Japan tests drug that could help Down’s syndrome patients

6 years ago by in Japan

A pharmaceutical company in Japan will start testing a drug that could slow the decline in quality of life for patients with Down’s syndrome, according to its statement made on Monday.

The “Aricept” donepezil hydrochloride drug, which is commonly used to treat some of the symptoms of Alzheimer’s disease, will be tested by the company on people between the ages of 15 and 39 who have Down’s syndrome.

Down’s is a congenital disorder frequently characterised by diminished mental faculty and physical abnormalities, including distinctive facial features.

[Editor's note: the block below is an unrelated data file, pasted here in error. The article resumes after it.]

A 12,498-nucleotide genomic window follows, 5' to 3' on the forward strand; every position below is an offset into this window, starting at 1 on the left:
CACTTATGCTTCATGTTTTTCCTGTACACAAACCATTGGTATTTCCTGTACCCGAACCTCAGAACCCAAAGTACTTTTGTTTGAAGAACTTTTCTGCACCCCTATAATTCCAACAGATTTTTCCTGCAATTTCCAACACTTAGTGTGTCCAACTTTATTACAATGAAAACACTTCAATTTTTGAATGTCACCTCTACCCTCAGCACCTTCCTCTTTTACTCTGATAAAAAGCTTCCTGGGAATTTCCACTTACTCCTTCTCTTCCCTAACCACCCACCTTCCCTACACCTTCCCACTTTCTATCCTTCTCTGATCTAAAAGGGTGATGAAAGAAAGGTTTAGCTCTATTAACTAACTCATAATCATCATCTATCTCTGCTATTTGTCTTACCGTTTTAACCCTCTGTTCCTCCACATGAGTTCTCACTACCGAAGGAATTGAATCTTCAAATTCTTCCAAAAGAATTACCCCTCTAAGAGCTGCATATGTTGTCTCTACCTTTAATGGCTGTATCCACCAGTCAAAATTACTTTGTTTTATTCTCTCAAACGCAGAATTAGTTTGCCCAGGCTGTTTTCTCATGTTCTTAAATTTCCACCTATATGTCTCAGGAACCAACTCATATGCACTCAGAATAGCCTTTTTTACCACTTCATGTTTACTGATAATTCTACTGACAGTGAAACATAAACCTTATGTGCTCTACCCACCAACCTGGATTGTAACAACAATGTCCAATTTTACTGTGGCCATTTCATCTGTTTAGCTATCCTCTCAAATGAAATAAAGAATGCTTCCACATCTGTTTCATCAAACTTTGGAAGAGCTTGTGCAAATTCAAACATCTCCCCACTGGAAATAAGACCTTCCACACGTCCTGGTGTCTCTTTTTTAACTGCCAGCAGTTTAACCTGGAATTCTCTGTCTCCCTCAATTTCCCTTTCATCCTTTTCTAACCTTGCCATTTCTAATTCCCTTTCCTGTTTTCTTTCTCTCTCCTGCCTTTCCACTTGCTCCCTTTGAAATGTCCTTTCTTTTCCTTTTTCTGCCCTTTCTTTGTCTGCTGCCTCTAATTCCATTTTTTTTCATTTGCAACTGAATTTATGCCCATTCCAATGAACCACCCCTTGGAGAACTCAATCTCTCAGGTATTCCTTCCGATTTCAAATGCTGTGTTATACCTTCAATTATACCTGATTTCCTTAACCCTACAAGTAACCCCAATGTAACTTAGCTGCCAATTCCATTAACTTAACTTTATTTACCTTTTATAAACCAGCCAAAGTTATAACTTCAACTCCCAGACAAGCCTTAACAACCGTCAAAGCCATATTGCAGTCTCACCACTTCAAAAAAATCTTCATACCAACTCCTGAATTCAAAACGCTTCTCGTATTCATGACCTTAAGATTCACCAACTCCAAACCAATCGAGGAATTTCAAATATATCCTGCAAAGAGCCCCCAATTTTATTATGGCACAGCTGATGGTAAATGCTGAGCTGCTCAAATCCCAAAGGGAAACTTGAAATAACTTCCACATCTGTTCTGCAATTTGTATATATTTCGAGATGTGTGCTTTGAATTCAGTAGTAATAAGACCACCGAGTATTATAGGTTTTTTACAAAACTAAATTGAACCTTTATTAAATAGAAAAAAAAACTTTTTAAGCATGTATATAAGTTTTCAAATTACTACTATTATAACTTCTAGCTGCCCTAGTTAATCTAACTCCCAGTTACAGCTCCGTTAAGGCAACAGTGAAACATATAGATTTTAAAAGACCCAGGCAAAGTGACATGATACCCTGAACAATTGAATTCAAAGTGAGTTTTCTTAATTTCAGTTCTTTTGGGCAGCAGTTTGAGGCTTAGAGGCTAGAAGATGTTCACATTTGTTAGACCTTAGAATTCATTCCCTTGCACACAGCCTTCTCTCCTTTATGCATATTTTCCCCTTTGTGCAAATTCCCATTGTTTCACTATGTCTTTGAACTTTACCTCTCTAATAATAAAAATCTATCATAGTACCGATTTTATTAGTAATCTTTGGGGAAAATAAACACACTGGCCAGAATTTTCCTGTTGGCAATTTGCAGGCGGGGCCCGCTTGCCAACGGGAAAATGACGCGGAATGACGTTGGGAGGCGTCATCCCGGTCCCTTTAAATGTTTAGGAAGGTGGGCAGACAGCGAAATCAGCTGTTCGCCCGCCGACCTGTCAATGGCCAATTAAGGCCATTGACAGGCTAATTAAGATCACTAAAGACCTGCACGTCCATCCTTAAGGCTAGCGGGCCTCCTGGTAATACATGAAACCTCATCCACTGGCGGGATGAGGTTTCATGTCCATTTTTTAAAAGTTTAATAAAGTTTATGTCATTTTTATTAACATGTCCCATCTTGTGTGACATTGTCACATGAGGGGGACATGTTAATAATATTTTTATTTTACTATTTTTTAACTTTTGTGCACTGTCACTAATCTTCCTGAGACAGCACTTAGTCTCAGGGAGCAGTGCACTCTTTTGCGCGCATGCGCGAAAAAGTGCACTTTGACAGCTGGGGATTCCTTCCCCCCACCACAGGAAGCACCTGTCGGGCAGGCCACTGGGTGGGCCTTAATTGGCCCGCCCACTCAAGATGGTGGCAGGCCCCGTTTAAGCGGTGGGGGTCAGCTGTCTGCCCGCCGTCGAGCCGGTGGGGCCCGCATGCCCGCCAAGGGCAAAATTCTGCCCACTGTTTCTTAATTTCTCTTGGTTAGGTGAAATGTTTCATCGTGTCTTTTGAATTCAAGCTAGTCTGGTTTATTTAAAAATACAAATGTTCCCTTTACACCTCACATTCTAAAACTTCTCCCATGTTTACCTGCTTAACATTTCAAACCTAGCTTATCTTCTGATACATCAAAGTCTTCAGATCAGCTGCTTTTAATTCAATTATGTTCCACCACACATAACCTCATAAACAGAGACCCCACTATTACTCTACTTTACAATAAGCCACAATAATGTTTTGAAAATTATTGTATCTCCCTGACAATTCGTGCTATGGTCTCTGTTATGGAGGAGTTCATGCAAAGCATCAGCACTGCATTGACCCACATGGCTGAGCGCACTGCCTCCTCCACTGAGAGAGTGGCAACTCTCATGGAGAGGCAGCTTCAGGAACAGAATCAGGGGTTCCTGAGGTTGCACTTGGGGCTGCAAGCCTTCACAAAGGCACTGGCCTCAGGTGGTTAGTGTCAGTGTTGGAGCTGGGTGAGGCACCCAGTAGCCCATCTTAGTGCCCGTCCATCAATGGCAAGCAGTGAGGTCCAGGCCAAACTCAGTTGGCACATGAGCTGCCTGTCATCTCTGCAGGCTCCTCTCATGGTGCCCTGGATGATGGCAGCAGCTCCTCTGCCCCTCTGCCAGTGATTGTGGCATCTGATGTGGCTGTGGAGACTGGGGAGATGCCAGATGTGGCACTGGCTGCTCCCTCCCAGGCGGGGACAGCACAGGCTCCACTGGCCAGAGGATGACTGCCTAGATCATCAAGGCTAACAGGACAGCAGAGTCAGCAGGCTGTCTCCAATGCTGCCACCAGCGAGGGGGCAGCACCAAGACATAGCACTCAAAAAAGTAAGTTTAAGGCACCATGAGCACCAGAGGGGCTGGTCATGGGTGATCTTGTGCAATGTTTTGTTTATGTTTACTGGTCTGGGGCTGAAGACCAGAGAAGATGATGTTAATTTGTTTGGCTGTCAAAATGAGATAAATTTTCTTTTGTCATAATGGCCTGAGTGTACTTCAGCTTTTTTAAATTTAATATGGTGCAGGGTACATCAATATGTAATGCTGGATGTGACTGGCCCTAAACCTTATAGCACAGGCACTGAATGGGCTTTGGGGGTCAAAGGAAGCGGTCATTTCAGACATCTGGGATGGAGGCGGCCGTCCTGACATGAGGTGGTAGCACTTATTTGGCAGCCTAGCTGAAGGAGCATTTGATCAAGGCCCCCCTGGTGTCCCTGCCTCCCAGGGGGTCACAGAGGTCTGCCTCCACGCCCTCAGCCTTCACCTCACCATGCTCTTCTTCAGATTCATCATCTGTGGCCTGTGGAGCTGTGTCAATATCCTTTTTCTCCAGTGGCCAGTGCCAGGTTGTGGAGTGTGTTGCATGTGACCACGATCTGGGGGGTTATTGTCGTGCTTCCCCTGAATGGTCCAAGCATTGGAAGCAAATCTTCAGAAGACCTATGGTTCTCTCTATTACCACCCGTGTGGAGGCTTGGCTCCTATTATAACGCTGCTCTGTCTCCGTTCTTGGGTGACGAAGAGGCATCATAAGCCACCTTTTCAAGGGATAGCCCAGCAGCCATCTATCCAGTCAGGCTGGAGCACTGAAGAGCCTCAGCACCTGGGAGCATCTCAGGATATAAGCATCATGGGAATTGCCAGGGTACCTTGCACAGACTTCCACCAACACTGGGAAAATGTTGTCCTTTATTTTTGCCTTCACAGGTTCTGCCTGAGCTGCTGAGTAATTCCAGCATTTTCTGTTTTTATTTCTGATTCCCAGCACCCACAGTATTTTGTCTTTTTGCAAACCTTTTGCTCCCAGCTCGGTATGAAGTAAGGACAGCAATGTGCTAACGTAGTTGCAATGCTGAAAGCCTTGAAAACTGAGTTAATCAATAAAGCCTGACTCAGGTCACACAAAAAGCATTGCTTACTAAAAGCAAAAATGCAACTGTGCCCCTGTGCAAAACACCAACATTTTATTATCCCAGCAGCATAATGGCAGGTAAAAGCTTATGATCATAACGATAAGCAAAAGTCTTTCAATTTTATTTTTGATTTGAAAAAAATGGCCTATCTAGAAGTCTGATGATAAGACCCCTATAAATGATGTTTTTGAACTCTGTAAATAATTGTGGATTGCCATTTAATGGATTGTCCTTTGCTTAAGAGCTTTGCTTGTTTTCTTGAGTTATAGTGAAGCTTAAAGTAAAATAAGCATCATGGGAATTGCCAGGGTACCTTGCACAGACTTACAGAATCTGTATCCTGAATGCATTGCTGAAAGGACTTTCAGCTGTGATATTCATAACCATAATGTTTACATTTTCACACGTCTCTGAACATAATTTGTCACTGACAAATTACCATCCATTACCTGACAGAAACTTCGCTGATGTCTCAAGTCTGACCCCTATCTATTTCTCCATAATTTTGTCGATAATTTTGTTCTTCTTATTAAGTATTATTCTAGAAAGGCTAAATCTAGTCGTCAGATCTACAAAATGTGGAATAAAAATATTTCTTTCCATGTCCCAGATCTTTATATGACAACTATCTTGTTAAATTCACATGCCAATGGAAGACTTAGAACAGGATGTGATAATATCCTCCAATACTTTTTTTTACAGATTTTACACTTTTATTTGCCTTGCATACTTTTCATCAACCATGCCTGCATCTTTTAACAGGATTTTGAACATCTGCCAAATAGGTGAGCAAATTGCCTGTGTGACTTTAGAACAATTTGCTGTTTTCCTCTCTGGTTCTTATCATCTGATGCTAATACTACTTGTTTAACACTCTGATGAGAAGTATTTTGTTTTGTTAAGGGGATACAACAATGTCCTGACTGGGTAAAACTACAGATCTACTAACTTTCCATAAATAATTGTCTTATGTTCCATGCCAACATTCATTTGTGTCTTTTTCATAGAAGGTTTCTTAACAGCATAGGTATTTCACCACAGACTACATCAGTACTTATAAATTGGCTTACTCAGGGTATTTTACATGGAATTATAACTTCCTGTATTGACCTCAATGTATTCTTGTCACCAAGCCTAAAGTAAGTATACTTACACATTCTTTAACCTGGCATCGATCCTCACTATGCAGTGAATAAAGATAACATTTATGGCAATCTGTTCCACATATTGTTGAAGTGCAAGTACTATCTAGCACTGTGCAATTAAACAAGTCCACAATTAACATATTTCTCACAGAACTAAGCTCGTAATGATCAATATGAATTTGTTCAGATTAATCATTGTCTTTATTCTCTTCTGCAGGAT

It is caused by a chromosome defect and is proportionately more common in people born of older mothers.

“This testing, if effective, might show that the medication could improve their condition and help improve the quality of their lives,” a spokesman for pharmaceutical company Eisai said.

It could also ease the burden on their caregivers, he added, according to the international press.

Down syndrome and Alzheimer have some common symptoms and Aricept has been prescribed for a long time for Alzheimer.

The testing will initially involve 10 hospitals across Japan, with dozens of people in the affected age group, and will continue for up to four years.